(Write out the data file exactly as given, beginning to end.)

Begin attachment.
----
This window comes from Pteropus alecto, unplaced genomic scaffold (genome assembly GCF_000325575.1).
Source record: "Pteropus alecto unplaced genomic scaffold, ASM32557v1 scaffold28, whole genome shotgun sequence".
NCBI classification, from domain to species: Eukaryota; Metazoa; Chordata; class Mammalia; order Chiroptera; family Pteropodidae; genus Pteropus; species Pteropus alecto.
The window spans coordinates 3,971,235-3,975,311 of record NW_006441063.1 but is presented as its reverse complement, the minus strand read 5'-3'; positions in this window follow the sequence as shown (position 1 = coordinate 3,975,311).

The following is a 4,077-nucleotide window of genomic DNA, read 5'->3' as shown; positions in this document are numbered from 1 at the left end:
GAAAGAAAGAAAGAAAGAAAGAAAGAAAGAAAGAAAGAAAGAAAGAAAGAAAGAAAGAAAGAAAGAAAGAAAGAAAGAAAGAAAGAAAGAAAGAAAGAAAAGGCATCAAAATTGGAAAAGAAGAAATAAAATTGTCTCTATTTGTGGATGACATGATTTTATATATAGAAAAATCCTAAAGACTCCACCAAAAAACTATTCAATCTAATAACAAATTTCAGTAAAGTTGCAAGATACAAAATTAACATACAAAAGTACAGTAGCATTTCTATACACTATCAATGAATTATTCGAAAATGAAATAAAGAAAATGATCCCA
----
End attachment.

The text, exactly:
This window comes from Pteropus alecto, unplaced genomic scaffold (genome assembly GCF_000325575.1).
Source record: "Pteropus alecto unplaced genomic scaffold, ASM32557v1 scaffold28, whole genome shotgun sequence".
NCBI classification, from domain to species: Eukaryota; Metazoa; Chordata; class Mammalia; order Chiroptera; family Pteropodidae; genus Pteropus; species Pteropus alecto.
The window spans coordinates 3,971,235-3,975,311 of record NW_006441063.1 but is presented as its reverse complement, the minus strand read 5'-3'; positions in this window follow the sequence as shown (position 1 = coordinate 3,975,311).

The following is a 4,077-nucleotide window of genomic DNA, read 5'->3' as shown; positions in this document are numbered from 1 at the left end:
GAAAGAAAGAAAGAAAGAAAGAAAGAAAGAAAGAAAGAAAGAAAGAAAGAAAGAAAGAAAGAAAGAAAGAAAGAAAGAAAGAAAGAAAGAAAGAAAGAAAAGGCATCAAAATTGGAAAAGAAGAAATAAAATTGTCTCTATTTGTGGATGACATGATTTTATATATAGAAAAATCCTAAAGACTCCACCAAAAAACTATTCAATCTAATAACAAATTTCAGTAAAGTTGCAAGATACAAAATTAACATACAAAAGTACAGTAGCATTTCTATACACTATCAATGAATTATTCGAAAATGAAATAAAGAAAATGATCCCA